Survivor STORY

Rubin (Riwen) Pichulik was devoted to his wife, Sara, and very proud of his family: his son, Louis; daughter, Jeannette; daughter-in-law, Jo; son-in-law, Michael Zukor; grandchildren, Elissa and husband, Greg Kodesh; Suzanne and husband, Seth Eisenberg; Laura and David; nephew, Michael Perry; his late brother and sister-in-law, Chaskiel and Lena; and late nephew, Jim Parker. Rubin had a delightful sense of humor and warmth that drew people to him and put them at ease. He would strike-up a conversation with any stranger. Generous to family, friends, and a multitude of Jewish organizations, he especially wished to preserve the Yiddish language.

Born to Esther and Isaac Myer Pichulik in Warsaw, Poland, on December 15, 1912, Rubin was the youngest of five brothers: Simcha Binem, Ariel, Faiwel, and Chaskiel. At the age of 12, he began working at and later became a partner of Unzer Express (Our Express) a newspaper published in two languages, Polish and Yiddish. When his brother needed work, he paid for him to be a partner as well. He shared any good fortune with family and friends. On January 1, 1939, Rubin married the love of his life, Sara Greenblat. By September 1939, Hitler invaded Warsaw, and Rubin fled with thousands of other young men to Russia. Sara followed several weeks later, and they spent the war years in slave labor camps in Siberia, with Rubin surviving typhus as well. Their son Louis was born following the war in Anapa, Russia. Several years later, while in a resettlement camp, their daughter, Anna, aka Jeannette, was born in Wursburg, Germany.

In December of 1951, the family moved to Atlanta. Rubin's first job was at Gate City Table Company. Having saved enough money, he and brother, Chaskiel bought an ice cream store; and later a grocery store. Then they spit up and each bought his own grocery store. Any time a customer was unable to pay, Rubin noted the IOU in his ledger while never expecting repayment. Working seven days a week and with only a weeks vacation in 20 years, Rubin had saved enough money to begin purchasing real estate. This business continues in the third generation.

Rubin not only worked hard, but he had a great vitality, energy, and zest for life. He enjoyed weekly poker games with friends, traveled around the word, including revisiting his home in Warsaw. He spoke, read, and was able to write in six languages: Polish, Yiddish, Hebrew, Russian, German, and English; and was a very graceful dancer. Rubin was very proud that he, Sara, and Sara's sister, Lena Pichulik conceived of the idea for the Holocaust memorial at Greenwood Cemetery. He organized the committee to oversee its construction and dedication. Rubin died Thursday night, July 23, at his home, surrounded by his family.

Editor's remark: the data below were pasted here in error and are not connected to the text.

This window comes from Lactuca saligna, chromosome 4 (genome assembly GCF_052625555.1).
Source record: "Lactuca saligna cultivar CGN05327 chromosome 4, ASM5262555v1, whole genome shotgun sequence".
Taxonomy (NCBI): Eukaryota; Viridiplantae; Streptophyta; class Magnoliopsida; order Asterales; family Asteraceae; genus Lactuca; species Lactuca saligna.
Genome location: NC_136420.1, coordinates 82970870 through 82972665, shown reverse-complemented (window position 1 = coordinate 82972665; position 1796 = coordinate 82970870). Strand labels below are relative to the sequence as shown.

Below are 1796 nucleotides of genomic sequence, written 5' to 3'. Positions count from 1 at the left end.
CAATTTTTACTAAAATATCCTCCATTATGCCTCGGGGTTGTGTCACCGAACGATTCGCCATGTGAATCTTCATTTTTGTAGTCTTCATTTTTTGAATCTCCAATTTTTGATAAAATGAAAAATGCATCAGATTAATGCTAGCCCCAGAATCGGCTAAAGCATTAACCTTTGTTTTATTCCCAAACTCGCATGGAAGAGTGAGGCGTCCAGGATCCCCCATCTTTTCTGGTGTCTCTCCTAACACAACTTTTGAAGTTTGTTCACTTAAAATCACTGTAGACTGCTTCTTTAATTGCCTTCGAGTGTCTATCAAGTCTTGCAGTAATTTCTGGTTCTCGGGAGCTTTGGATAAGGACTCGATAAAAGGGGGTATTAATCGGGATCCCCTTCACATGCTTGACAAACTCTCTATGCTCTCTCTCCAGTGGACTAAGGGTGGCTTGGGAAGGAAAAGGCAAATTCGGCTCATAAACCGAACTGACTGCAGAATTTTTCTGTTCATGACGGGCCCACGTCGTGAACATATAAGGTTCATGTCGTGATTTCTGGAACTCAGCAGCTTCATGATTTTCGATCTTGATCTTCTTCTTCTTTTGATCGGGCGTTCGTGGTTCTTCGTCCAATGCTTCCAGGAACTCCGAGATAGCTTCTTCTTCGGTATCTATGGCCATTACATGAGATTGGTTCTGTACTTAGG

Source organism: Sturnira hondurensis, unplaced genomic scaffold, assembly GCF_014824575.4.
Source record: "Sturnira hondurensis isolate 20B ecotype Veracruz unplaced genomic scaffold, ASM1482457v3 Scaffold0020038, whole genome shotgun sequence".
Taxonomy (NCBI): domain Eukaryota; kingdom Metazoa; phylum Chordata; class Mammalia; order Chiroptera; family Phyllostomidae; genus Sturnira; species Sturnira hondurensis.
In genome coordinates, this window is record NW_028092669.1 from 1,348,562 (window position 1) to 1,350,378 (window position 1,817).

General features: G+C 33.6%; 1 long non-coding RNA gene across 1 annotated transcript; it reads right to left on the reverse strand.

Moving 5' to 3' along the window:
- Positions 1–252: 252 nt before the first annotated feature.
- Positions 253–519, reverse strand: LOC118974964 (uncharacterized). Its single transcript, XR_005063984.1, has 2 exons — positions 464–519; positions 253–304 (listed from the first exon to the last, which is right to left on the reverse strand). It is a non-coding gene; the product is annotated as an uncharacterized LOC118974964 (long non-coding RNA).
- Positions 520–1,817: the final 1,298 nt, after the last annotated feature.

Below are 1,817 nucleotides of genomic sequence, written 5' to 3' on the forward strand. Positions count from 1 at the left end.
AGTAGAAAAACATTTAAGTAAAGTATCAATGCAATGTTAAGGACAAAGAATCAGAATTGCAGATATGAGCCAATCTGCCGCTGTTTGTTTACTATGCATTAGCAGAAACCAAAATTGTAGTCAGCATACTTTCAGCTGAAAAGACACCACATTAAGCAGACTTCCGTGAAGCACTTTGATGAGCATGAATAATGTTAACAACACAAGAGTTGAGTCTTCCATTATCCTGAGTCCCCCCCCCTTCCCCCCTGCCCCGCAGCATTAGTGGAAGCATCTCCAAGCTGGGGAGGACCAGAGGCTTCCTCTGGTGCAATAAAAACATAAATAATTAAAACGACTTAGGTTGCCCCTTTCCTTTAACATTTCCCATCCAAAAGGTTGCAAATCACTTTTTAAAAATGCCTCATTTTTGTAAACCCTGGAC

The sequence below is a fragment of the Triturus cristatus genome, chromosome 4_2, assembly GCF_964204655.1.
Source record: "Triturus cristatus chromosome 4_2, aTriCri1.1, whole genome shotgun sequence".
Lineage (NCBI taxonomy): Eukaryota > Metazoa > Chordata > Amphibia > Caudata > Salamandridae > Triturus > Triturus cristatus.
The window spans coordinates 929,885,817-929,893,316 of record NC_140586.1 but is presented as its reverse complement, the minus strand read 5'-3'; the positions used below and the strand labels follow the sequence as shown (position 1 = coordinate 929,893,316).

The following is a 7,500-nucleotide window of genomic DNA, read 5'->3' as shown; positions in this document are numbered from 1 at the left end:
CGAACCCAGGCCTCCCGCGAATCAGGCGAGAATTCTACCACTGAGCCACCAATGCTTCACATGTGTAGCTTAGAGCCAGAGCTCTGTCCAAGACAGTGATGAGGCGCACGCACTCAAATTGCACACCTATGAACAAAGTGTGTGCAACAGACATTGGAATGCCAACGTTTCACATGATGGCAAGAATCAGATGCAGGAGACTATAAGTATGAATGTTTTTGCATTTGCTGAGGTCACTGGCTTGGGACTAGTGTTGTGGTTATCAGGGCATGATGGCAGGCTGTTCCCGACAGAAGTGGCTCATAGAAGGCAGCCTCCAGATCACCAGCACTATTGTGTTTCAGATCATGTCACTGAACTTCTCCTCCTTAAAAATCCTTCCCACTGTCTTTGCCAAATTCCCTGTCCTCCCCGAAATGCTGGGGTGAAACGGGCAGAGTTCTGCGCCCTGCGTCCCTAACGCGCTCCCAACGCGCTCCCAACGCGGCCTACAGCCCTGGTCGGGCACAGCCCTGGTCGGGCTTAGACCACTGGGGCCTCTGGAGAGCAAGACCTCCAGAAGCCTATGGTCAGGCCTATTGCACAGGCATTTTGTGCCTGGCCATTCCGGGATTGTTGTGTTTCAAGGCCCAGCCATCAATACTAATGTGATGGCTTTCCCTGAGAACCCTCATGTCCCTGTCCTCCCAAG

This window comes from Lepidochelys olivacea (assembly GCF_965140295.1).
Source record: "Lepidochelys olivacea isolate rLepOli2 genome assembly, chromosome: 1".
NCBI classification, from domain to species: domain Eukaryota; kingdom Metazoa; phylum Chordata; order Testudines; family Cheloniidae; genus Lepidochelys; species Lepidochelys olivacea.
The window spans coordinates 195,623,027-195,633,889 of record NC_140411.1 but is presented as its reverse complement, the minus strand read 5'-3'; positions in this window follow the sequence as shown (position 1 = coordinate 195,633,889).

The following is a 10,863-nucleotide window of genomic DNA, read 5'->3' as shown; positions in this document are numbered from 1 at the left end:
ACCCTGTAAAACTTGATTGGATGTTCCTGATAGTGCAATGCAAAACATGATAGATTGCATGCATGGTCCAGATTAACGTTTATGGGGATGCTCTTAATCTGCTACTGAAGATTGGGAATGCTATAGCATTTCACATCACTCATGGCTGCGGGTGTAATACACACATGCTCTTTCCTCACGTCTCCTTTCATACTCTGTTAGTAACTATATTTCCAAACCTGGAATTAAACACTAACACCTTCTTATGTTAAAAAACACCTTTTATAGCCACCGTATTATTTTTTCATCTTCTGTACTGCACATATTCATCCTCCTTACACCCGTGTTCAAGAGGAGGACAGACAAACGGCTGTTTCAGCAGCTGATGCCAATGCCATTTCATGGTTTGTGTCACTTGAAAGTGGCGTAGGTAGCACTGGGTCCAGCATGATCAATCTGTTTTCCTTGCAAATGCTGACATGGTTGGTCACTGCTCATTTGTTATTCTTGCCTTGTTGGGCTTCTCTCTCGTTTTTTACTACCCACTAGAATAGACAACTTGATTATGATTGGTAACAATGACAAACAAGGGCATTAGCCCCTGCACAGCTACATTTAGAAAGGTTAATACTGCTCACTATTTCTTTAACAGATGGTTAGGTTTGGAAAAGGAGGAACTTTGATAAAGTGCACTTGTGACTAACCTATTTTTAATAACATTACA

Making a Living

A man come in over there, he had a deli on North Highland and he had a worker, what he left him and he need some help. So, he heard about me, so he find out, this, he will take me in over there in a delicatessen store, because I speak several languages, and that was a Jewish section on North Highland in the 1950s, the early 1950s. So he said, "You will speak Yiddish, you will speak Russian, you will speak Polish, you will speak German and most of the people will enjoy talking to you. You going be good for my business and you will have better - you will learn business in case you will go for business for yourself. You will learn the language better being with people and talking to people."

Racism and Race Relations

Not knowing the language, I catch the bus to go to work. I went in the bus and been sitting over there in the back over there. The people been looking at me, they said you, they been looking at me, and I don't know what happened. When they talk to me I no been able to understand what they saying. When I got back home, Levy was over there, oleveshalom [may he rest in peace].

Anyway, I told him about this. "What happened? Why people been looking at me so? Why I'm look different than other people? Because, they don't know nothing. He said. "What happened? I said, "I been went for a bus." "Where were you sitting?" I said, "I been sitting in the back." "Don't sit in the back. The back is only colored people. You should sit in front always." That was very new to me.

How did you feel when he told you that?

I feel very bad about this. I feel like I been discriminated in Poland, and we no have the right what the Polish people, and we no have the right to work on a government job, even on a city job. In Poland you had no one Jewish man who used to work in a post office, or used to work even as a janitor. One time, one time I remember they put in a Jewish man sweep up the streets. They made some pictures of them. That was a history already. The man, they showed the pictures in all the Jewish papers. That was something new already. This, one Jewish man, one Jewish man sweep up the street and he was the only one. Not on the street cars, and not in the offices, and not in the post office. No kind job a Jewish man not able to have that in Poland. And that was new when we came in over here -- they probably feel the way like we been feeling in Poland and that's not right.

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Rubin Pichulik